Medals from the Rob Campbell Collection relating to Clevedon, Somerset

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Date of Auction: 5th December 2018

Sold for £2,000

Estimate: £700 - £900

Three: Surgeon-Major J. N. Shipton, 13th Hussars and Royal Welsh Fusiliers

Crimea 1854-56, 1 clasp, Sebastopol, unnamed as issued, clasp loose on riband, bottom lugs pierced, top left lug missing; Indian Mutiny 1857-59, 2 clasps, Relief of Lucknow, Lucknow (Asst. Surgn. John N Shipton, 1st Bn. 23rd. R. W. Fusrs.); Turkish Crimea 1855, unnamed as issued, plugged with ‘Mutiny’ style suspension, mounted for display, all with contemporary silver top riband buckles, generally very fine (3) £700-£900

Footnote

John Noble Shipton was born in Clevedon in December 1831, ‘his father being the late Martin Noble Shipton Esq [Surgeon], of Park House, he had, during a long period of active service in the army, re-visited the home of his youth from time to time, and frequently expressed the wish that if he died in England he might lie at Clevedon, near his father.

Surgeon-Major Shipton first entered the army in the time of the Crimean War [Medical Department from March 1855], in the 23rd Royal Welsh Fusiliers [from March 1857], was present at the siege of Sebastopol, the three attacks on the Redan, and at most of the important operations of the war, proceeding with his regiment from thence to India, being again present at the relief of Lucknow and other affairs connected with the mutiny [also present at the defeat of the Gwalior Contingent at Cawnpore, siege and capture of Lucknow, actions at Tulrowlee, Poorwah an Dundiakeira]. From that time to a very recent period he was, with short periods of leave, in active service in India, in some of the first regiments in the service, having held commissions in the 2nd Dragoon Guards (Queens Bays) [from March 1860] , the 2nd Foot [from January 1869], and for a very long period in the 13th Hussars [from July 1871], from which he was invalided, and being found unfit for further service in India, was appointed to the medical superintendence of the 8th Brigade Depot, at Warwick, having during his active service obtained medals for the Crimea, relief of Lucknow, and Order of the Medijie [last unconfirmed].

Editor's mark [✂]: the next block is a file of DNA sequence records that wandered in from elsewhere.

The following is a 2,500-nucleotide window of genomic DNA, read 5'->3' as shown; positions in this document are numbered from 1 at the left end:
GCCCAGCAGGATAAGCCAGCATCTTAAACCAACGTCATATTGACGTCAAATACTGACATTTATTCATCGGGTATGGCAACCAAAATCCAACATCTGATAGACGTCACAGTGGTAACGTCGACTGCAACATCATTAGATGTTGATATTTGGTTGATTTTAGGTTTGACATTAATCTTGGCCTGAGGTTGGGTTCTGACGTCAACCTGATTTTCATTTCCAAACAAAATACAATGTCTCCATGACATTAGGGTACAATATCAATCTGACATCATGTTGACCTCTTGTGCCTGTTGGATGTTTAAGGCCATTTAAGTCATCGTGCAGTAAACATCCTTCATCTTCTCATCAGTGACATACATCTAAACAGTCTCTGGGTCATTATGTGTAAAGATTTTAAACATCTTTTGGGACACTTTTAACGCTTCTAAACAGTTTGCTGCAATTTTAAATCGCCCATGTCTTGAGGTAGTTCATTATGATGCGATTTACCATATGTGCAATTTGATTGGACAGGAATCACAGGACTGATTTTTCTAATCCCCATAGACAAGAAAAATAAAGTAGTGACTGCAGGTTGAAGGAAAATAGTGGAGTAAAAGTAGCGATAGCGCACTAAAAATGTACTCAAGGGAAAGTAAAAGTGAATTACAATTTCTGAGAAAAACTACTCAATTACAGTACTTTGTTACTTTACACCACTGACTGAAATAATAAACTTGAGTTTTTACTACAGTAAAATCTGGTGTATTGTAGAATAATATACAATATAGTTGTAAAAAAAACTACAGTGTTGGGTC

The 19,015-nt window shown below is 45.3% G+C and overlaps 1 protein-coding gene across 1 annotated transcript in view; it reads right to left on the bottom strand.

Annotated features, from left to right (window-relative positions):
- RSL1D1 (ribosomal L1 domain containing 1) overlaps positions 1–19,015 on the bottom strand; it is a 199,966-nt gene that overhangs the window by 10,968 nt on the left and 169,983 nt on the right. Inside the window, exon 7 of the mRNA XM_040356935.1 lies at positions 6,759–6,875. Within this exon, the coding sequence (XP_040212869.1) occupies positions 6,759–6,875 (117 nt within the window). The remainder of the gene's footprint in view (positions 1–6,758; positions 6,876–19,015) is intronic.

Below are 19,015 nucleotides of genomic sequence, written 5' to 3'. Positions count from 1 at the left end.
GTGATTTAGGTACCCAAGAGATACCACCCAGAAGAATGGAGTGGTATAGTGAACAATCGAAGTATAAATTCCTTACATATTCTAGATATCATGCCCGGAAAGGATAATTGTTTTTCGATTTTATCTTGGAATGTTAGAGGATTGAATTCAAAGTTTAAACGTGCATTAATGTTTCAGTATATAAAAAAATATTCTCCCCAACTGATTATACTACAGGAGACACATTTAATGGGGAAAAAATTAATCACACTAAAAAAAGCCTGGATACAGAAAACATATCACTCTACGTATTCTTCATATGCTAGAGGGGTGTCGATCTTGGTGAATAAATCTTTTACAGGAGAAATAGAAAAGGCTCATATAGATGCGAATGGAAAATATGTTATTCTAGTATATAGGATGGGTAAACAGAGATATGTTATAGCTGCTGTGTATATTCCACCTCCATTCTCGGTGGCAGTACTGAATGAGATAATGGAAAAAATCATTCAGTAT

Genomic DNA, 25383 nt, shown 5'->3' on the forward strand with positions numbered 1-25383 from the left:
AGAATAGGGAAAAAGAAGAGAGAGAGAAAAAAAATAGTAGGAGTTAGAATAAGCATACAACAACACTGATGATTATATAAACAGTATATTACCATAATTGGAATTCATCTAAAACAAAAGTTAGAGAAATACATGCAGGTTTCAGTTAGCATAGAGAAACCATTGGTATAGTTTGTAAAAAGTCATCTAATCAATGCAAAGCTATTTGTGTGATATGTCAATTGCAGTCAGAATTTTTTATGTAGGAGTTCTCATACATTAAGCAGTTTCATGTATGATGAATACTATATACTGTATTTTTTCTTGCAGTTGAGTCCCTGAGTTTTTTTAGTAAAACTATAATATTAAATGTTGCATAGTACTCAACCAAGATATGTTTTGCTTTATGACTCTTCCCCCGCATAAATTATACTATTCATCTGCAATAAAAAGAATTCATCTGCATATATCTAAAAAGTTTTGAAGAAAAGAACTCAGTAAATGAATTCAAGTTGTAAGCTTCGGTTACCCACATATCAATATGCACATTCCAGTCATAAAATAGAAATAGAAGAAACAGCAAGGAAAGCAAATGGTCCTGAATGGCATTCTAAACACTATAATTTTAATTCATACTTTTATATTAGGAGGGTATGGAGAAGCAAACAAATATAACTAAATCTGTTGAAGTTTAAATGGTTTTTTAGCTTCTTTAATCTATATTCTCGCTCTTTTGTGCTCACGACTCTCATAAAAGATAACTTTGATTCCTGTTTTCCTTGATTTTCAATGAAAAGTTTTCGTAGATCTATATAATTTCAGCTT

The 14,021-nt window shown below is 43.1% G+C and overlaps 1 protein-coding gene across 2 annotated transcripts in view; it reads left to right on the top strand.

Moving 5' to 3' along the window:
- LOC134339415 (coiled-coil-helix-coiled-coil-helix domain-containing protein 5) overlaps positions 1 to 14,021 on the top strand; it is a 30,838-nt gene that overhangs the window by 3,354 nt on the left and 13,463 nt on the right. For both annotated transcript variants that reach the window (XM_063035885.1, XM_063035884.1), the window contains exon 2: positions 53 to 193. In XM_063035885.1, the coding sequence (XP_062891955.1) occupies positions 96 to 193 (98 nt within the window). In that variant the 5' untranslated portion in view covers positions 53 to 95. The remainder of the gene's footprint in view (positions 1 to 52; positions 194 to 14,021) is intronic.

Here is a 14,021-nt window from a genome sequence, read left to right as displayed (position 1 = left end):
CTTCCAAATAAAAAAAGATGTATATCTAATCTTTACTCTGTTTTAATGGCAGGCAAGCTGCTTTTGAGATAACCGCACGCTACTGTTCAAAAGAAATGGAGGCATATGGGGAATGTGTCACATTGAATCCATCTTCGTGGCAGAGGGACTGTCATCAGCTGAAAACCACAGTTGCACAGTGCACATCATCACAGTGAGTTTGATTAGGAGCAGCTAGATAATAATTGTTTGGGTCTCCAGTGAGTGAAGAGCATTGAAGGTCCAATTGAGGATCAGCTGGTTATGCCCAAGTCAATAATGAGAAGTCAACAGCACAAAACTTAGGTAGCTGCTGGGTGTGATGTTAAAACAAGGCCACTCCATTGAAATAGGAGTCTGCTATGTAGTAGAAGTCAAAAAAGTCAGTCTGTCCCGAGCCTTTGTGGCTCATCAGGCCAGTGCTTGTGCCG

His death occurred quite suddenly, when on the point of rising from his bed on Tuesday July 2 [1878], the cause being an attack of apoplexy, after which he never spoke, and expired in a few minutes. He leaves a young widow, having only married a few months since, and infant daughter.

On Monday last his remains, under the care of his brother-in-law... were brought down from Warwick, and received at Rutland Lodge, being interred the following day at the old churchyard, the Union Jack, under which he had seen so much and such gallant service, being used as an appropriate pall. As a token of the respect in which he was held, the whole of the officers and men at the barracks at Warwick turned out on Monday to escort his remains from his late residence to the railway station, the excellent band of the 2nd Warwickshire Militia playing the Dead March without intermission during the progress, which occupied one hour and a quarter.’ (Obituary included with the lot refers)

Surgeon-Major Shipton is buried in St. Andrews Church, Clevedon.

Sold with considerable copied research.